At Casa Svendsen, we’ve definitely had an 80/20 split over the past year. There is truly a domino effect of emotional happiness in our house, which begins with the smallest (and yet most powerful) one among us. When Per Christian has a good day, then so does Mommy. There are lots of giggles and silly stories to share in the evening. Pappa comes home to a happy house and is, by extension, also happy.

The opposite curve works the same way in reverse – a grumpy baby leads to a grumpy Mommy, who feels exhausted and run down by the end of the day. I then, of course, take it all out on Per when he walks in the door. On these days, Pappa has to bear the brunt of all my own feelings of maternal inadequacy because our son is too young to shoulder such burdens.

Luckily for us all, Per errs on the less emotional end of the spectrum and realizes, quite rationally, that whatever troubles await him at home shall soon pass. Per Christian won’t always be so small and require so much work. I won’t always be home alone caring for him. We won’t always find him such a mystery to understand or feel ourselves to be so helpless – although I do expect that we’ll always feel entirely inadequate for the task.

Is it all worth it, you wonder? The simple answer is “yes,” but the more honest answer is “not always.” Here’s the thing – despite the challenges of the 20%, I really, really don’t want a time machine (most of the time). I would not give up my son for all the free time in the world (most of the time). Yes, I’m tired and yes, I do miss my former ability to impersonate a calm, rational adult. And of course I miss our carefree days alone, drinking Prosecco for breakfast on a lazy Saturday morning, as opposed to venting on my husband all my furies after a difficult day of tending to our meatloaf.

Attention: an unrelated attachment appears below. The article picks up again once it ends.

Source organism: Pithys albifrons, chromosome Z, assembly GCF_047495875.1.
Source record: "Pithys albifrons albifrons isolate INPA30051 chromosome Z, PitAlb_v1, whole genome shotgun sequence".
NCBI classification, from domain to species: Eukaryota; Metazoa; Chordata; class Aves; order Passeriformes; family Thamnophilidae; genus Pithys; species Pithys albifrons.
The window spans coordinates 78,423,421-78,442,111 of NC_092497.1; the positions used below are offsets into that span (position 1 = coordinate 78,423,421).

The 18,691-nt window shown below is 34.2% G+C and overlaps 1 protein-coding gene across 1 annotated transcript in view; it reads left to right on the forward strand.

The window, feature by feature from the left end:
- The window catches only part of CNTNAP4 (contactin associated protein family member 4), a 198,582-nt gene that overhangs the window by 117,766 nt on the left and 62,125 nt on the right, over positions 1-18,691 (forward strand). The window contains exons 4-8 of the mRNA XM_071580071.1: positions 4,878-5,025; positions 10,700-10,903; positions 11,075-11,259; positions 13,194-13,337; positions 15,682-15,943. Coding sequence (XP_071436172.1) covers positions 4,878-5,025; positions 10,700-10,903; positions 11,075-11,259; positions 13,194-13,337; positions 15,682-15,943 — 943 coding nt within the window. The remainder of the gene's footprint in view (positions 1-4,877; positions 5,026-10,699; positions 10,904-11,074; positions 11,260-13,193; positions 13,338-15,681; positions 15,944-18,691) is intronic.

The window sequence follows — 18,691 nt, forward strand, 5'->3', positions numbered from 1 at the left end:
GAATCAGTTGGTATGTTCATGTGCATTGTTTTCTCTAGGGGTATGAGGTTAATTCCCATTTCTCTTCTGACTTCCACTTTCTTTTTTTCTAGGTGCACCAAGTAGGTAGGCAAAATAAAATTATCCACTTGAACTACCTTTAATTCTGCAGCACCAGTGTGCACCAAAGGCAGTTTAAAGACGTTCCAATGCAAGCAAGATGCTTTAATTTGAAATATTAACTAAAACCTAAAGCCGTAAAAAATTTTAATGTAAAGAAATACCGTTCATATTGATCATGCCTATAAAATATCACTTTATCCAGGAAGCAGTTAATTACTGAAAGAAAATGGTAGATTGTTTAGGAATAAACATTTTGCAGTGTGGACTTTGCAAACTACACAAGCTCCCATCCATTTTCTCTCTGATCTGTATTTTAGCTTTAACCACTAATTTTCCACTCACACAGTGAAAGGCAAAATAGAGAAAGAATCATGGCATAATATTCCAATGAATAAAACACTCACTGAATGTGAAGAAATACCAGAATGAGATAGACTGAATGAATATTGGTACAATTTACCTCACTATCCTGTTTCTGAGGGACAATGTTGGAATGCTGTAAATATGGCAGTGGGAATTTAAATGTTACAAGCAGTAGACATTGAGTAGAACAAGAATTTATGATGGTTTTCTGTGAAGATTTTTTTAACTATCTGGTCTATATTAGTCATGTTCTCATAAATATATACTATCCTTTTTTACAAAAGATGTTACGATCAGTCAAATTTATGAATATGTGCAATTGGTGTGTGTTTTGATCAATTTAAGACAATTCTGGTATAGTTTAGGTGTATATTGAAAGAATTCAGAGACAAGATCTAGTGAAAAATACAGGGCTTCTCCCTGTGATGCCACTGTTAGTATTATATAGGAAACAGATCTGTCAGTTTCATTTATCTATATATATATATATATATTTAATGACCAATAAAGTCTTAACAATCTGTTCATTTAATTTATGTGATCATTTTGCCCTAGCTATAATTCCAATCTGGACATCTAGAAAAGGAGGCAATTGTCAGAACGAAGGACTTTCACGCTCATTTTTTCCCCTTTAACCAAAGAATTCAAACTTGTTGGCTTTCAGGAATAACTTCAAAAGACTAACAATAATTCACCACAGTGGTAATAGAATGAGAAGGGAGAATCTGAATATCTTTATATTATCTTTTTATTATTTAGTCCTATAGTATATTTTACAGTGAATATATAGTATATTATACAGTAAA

But my son is a part of me, taken directly out of my body and walking (stumbling, actually…) around in real life right before my very eyes. How miraculous is that? I can watch him and see reflections in him of both my husband and me. He is an extraordinary being; I can find no other words for it. And when I see my son in this light, I know that I love my husband and my family down to my deepest, darkest core.

So yes, children change a marriage, there’s no way around it. We lose our tempers more often and are made to bear more responsibility than we could ever previously imagine. We will never, ever again get to be selfish and think about only ourselves. Our threesome is here to stay, and all the subtleties of joining three separate people into one loving family unit have to be managed with care.